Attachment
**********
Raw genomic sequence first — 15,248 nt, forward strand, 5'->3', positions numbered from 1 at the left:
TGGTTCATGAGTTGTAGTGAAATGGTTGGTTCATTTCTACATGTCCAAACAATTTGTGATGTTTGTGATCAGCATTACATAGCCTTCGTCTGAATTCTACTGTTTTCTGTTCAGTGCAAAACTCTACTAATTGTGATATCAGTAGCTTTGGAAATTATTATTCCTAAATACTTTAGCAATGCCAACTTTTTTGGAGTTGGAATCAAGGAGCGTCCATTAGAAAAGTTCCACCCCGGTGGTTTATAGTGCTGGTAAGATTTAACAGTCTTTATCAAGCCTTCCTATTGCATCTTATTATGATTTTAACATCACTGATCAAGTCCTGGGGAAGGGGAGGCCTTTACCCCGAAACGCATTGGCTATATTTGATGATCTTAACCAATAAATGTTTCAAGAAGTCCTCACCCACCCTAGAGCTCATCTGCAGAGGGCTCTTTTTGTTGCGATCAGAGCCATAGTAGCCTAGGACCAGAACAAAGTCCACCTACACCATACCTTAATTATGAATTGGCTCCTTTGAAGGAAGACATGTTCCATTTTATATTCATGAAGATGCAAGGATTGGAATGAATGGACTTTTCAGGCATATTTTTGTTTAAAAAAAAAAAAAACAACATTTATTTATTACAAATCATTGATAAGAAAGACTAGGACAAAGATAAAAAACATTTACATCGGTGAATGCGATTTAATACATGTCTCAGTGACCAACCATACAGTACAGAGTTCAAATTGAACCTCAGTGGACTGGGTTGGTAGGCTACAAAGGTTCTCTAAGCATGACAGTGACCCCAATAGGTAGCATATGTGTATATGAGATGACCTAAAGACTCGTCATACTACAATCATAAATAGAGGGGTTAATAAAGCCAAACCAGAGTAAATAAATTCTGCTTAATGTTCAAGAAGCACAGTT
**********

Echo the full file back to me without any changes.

Raw genomic sequence first — 15,248 nt, forward strand, 5'->3', positions numbered from 1 at the left:
TGGTTCATGAGTTGTAGTGAAATGGTTGGTTCATTTCTACATGTCCAAACAATTTGTGATGTTTGTGATCAGCATTACATAGCCTTCGTCTGAATTCTACTGTTTTCTGTTCAGTGCAAAACTCTACTAATTGTGATATCAGTAGCTTTGGAAATTATTATTCCTAAATACTTTAGCAATGCCAACTTTTTTGGAGTTGGAATCAAGGAGCGTCCATTAGAAAAGTTCCACCCCGGTGGTTTATAGTGCTGGTAAGATTTAACAGTCTTTATCAAGCCTTCCTATTGCATCTTATTATGATTTTAACATCACTGATCAAGTCCTGGGGAAGGGGAGGCCTTTACCCCGAAACGCATTGGCTATATTTGATGATCTTAACCAATAAATGTTTCAAGAAGTCCTCACCCACCCTAGAGCTCATCTGCAGAGGGCTCTTTTTGTTGCGATCAGAGCCATAGTAGCCTAGGACCAGAACAAAGTCCACCTACACCATACCTTAATTATGAATTGGCTCCTTTGAAGGAAGACATGTTCCATTTTATATTCATGAAGATGCAAGGATTGGAATGAATGGACTTTTCAGGCATATTTTTGTTTAAAAAAAAAAAAAACAACATTTATTTATTACAAATCATTGATAAGAAAGACTAGGACAAAGATAAAAAACATTTACATCGGTGAATGCGATTTAATACATGTCTCAGTGACCAACCATACAGTACAGAGTTCAAATTGAACCTCAGTGGACTGGGTTGGTAGGCTACAAAGGTTCTCTAAGCATGACAGTGACCCCAATAGGTAGCATATGTGTATATGAGATGACCTAAAGACTCGTCATACTACAATCATAAATAGAGGGGTTAATAAAGCCAAACCAGAGTAAATAAATTCTGCTTAATGTTCAAGAAGCACAGTT